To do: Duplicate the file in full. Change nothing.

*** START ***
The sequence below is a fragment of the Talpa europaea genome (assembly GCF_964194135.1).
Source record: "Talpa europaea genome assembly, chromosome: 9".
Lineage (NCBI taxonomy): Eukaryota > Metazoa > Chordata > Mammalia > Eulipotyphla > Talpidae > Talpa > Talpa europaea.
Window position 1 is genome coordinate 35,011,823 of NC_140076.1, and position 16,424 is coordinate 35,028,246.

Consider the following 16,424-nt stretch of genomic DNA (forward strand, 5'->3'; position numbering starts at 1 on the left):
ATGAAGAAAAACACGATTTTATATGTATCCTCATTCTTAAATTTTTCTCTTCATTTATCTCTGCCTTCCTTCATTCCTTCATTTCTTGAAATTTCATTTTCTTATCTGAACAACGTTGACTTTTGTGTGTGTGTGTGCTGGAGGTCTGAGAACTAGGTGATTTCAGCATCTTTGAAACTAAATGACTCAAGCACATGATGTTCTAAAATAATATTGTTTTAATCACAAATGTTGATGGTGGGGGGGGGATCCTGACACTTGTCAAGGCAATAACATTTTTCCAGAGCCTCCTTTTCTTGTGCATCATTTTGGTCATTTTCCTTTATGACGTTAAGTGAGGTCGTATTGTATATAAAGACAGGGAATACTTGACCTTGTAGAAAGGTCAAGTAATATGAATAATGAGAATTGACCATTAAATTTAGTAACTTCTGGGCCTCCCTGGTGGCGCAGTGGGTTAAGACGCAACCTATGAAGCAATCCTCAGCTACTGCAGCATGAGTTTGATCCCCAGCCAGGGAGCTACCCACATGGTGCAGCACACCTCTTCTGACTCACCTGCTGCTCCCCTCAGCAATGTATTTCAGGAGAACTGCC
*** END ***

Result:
The sequence below is a fragment of the Talpa europaea genome (assembly GCF_964194135.1).
Source record: "Talpa europaea genome assembly, chromosome: 9".
Lineage (NCBI taxonomy): Eukaryota > Metazoa > Chordata > Mammalia > Eulipotyphla > Talpidae > Talpa > Talpa europaea.
Window position 1 is genome coordinate 35,011,823 of NC_140076.1, and position 16,424 is coordinate 35,028,246.

Consider the following 16,424-nt stretch of genomic DNA (forward strand, 5'->3'; position numbering starts at 1 on the left):
ATGAAGAAAAACACGATTTTATATGTATCCTCATTCTTAAATTTTTCTCTTCATTTATCTCTGCCTTCCTTCATTCCTTCATTTCTTGAAATTTCATTTTCTTATCTGAACAACGTTGACTTTTGTGTGTGTGTGTGCTGGAGGTCTGAGAACTAGGTGATTTCAGCATCTTTGAAACTAAATGACTCAAGCACATGATGTTCTAAAATAATATTGTTTTAATCACAAATGTTGATGGTGGGGGGGGGATCCTGACACTTGTCAAGGCAATAACATTTTTCCAGAGCCTCCTTTTCTTGTGCATCATTTTGGTCATTTTCCTTTATGACGTTAAGTGAGGTCGTATTGTATATAAAGACAGGGAATACTTGACCTTGTAGAAAGGTCAAGTAATATGAATAATGAGAATTGACCATTAAATTTAGTAACTTCTGGGCCTCCCTGGTGGCGCAGTGGGTTAAGACGCAACCTATGAAGCAATCCTCAGCTACTGCAGCATGAGTTTGATCCCCAGCCAGGGAGCTACCCACATGGTGCAGCACACCTCTTCTGACTCACCTGCTGCTCCCCTCAGCAATGTATTTCAGGAGAACTGCC